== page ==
By Michael Tollis
The Grand Forks Bantam Bruins travelled to Nelson this past weekend for the annual Bantam hockey tournament. With some of the team’s biggest rivals in the regular season also attending, there were guaranteed to be some real battles throughout the weekend tournament.
The Bruins came out swinging against the Castlegar Rebels on Friday night, jumping out to an early lead with Marcus Carnie, Joaquin Mattick and game one MVP Cam Bryant leading the way by lighting the lamp repeatedly in a 7-2 victory.
Game two, bright and early on Saturday morning saw the Bruins facing an unknown opponent in the Kelowna Sniping Genos. The game-plan was simple: play the game and the Genos wouldn’t be sniping anything of any significance on this cool Nelson morning. The Bruins were led by their powerful offence, their dapper new jerseys, and a near perfect game by rising defensive star Gabe Savitskoff, who was a no-doubter for MVP of game two.
It was game three of the round robin that was the most highly anticipated for Pool B as the regular-season, first place Trail Smokies were at the other end of the rink. The Smokies beat up on the Bruins earlier in the season and were regarded by many as favourites to win not only Pool B, but the tournament itself. This was motivation for the Bruins, looking to redeem that home-ice loss with a victory in the rematch. Maddox Hampf was absolutely lights-out in the Bruins net, making save after save on the high-powered Smokies offence, and stealing the game for the Bruins. With his tiny ponytail defiantly fluttering out of the top of his goalie helmet, Maddox made glove saves, toe saves, stick saves, and possibly even a hair save in front of wildly supportive fans at the old Civic Arena.
Into the semi-finals, the short-staffed Bruins got a much-needed boost from the triumphant return of Hunter Denamy to the fold. Head Coach Dale Bryant called a coaches meeting with assistants Terence McDonnell and Mike Tollis to determine how the lines would look with the new addition. Not wanting to mess with the defensive chemistry of the Bruins blueline, the coaches decided to put the versatile Denamy on forward, hoping for an added punch up front.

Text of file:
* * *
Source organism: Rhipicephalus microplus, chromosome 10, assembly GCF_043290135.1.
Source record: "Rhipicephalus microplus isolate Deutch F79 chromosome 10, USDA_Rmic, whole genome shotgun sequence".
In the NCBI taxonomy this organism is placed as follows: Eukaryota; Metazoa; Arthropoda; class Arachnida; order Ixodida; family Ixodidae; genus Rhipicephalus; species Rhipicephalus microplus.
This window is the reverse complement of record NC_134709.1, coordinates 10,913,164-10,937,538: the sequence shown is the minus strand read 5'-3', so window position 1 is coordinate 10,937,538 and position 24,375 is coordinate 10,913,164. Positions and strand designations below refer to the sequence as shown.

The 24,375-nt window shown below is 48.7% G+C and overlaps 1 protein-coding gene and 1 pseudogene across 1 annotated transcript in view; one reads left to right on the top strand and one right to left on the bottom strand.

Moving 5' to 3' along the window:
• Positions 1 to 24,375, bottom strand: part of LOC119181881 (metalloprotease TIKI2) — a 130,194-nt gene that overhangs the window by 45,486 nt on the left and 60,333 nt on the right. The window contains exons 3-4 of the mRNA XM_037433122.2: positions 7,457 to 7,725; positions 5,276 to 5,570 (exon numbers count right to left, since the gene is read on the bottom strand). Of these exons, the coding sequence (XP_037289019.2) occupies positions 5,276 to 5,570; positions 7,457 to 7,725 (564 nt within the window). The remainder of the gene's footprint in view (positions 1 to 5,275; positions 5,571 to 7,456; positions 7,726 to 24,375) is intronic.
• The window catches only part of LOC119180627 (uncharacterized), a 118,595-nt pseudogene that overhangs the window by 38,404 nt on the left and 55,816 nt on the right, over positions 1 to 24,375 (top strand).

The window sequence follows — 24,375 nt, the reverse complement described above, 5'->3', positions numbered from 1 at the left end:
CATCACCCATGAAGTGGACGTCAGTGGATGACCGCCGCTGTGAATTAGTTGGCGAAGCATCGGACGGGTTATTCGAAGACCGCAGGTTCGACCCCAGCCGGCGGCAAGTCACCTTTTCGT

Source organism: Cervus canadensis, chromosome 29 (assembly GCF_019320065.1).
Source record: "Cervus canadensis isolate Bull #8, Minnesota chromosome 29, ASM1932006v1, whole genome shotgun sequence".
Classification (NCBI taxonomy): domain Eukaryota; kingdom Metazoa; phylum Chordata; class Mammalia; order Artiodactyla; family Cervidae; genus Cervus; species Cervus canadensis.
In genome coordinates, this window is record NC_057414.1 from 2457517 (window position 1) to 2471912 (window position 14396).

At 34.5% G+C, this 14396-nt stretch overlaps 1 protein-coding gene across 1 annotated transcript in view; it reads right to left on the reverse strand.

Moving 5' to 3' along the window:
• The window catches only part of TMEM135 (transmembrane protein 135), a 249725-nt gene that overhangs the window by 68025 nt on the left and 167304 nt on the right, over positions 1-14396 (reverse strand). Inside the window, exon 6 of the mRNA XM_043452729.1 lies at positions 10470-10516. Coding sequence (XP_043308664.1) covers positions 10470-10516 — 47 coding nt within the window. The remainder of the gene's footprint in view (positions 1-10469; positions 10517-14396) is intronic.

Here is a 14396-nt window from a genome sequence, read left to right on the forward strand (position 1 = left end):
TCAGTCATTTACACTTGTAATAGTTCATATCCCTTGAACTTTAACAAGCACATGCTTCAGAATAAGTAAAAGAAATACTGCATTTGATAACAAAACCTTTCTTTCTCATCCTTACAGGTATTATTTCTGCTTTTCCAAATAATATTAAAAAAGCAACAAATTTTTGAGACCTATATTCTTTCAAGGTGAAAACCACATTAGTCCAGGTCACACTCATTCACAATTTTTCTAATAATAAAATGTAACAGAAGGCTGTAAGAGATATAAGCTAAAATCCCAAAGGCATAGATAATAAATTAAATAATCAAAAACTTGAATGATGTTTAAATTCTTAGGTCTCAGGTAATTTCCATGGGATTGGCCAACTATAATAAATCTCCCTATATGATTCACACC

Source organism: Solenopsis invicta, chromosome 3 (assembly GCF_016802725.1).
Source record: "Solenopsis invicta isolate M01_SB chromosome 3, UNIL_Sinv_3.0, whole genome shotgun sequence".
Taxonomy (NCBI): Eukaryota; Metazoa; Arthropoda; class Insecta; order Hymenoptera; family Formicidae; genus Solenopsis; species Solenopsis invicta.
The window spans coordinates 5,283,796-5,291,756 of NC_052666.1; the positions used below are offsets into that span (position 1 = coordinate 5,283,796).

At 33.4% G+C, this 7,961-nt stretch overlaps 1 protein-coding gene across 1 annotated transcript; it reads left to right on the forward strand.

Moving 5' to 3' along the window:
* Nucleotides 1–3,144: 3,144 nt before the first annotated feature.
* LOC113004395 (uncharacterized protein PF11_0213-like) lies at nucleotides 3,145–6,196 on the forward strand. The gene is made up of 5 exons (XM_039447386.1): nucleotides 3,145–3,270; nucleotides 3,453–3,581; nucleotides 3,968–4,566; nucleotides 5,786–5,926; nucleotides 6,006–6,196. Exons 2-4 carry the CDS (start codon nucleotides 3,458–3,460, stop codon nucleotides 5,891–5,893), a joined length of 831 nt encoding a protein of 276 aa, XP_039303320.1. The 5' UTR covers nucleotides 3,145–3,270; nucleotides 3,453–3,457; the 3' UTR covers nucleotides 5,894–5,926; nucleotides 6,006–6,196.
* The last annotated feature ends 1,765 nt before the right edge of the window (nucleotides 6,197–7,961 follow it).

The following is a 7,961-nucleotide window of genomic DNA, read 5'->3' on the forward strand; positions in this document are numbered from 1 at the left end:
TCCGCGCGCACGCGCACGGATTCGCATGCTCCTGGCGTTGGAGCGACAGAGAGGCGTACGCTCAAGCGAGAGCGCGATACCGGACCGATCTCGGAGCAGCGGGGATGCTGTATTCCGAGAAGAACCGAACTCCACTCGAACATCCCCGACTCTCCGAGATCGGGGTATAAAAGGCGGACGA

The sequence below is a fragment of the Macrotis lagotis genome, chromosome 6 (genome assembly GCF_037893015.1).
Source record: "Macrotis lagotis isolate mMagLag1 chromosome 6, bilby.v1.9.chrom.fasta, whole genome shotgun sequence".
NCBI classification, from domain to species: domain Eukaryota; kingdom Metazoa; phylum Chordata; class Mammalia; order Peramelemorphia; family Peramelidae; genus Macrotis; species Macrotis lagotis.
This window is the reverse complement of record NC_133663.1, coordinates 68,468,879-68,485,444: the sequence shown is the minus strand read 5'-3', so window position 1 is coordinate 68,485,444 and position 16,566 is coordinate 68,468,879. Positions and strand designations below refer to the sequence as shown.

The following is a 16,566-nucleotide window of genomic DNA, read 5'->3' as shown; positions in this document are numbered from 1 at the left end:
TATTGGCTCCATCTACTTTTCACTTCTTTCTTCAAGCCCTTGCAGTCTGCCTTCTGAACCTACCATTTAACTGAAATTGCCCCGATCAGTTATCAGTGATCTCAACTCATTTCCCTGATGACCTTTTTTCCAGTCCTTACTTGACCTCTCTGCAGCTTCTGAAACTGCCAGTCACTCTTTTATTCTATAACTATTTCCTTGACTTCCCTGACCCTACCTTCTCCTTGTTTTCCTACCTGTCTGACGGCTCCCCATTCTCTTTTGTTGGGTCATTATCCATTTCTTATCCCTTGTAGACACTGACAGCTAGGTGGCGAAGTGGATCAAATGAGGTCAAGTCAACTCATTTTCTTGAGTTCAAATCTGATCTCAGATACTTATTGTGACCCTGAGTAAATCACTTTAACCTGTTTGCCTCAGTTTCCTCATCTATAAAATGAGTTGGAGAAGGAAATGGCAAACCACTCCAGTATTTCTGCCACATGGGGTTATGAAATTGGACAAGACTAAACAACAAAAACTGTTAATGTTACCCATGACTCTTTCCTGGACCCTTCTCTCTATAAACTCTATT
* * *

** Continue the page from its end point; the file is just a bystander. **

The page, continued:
With the Bruins winning Pool B, another rival from Pool A stood in the way of a trip to the finals. The Nakusp Falcons, were the most improved team of the regular season to date, and still have the sour taste from losing the Driedger twins, Michael and Amelia, to the Bruins last year. They were quite pesky birds of prey and stuck around to see a 5-5 tie with 4 minutes left to play in the third. To the rescue again was unsung hero Marcus Carnie with a huge goal, followed by an insurance marker from none other than Hunter Denamy, toughing out the flu to support the team and helping the Bruins to a 7-5 victory.
The undefeated Bruins were flying high and heading into the finals, and wouldn’t you believe it, the Trail Smokies were waiting for them… again. The Smokies managed to knock off Pool A’s first place team in overtime to punch their ticket to the finals, and they were hungry for payback.
The tension in the air before the teams hit the ice was palpable. Parents were pacing, butterflies were flapping in stomachs across the arena, and Riley Menzies sent his father on an emergency trip to the sports store to fix his broken skate blade. Round three of the rivalry commenced and battles were raging all over the ice. Call-up player Corbin Savistkoff, three years younger than some of the players on the ice, proved his mettle, scoring two and leaving no doubt he can play with the big kids. The game was close, Maddox was up this his tricks snagging Smokies shots out of the air, Gabby Campbell was a rock on defence getting more bruises by blocking shots for the team, and in what could have been the turning of the tide in the Bruins favour, was Amelia Driedger stealing the puck on the opposing blueline and feathering a perfect pass to Cam Bryant, who fed Marcus Carnie for a one-time snipe that would’ve made Ovechkin applaud.
From there, the Bruins kept pouring it on, the relentless line of Joaquin, Michael and Josh were as solid a shutdown line as any coach could hope for. The Bruins pulled away with their clinical tape-to-tape passing, which is the essence of superior hockey, and went on to best their rivals in the finals, 9-4. Zach Thomas took home MVP honours in the finals because of a valiant effort on defence, and certainly not because of his dressing room music choices.
The Nelson Tournament Champions would not be champions without the thankless dedication of their parents, and nobody would have been there without the tireless work of Alex and Luann Campbell, managers extraordinaire. There is still a lot of hockey left for the Bruins this season, and though this first tournament win is an exciting one, win or lose, the first priority is having fun!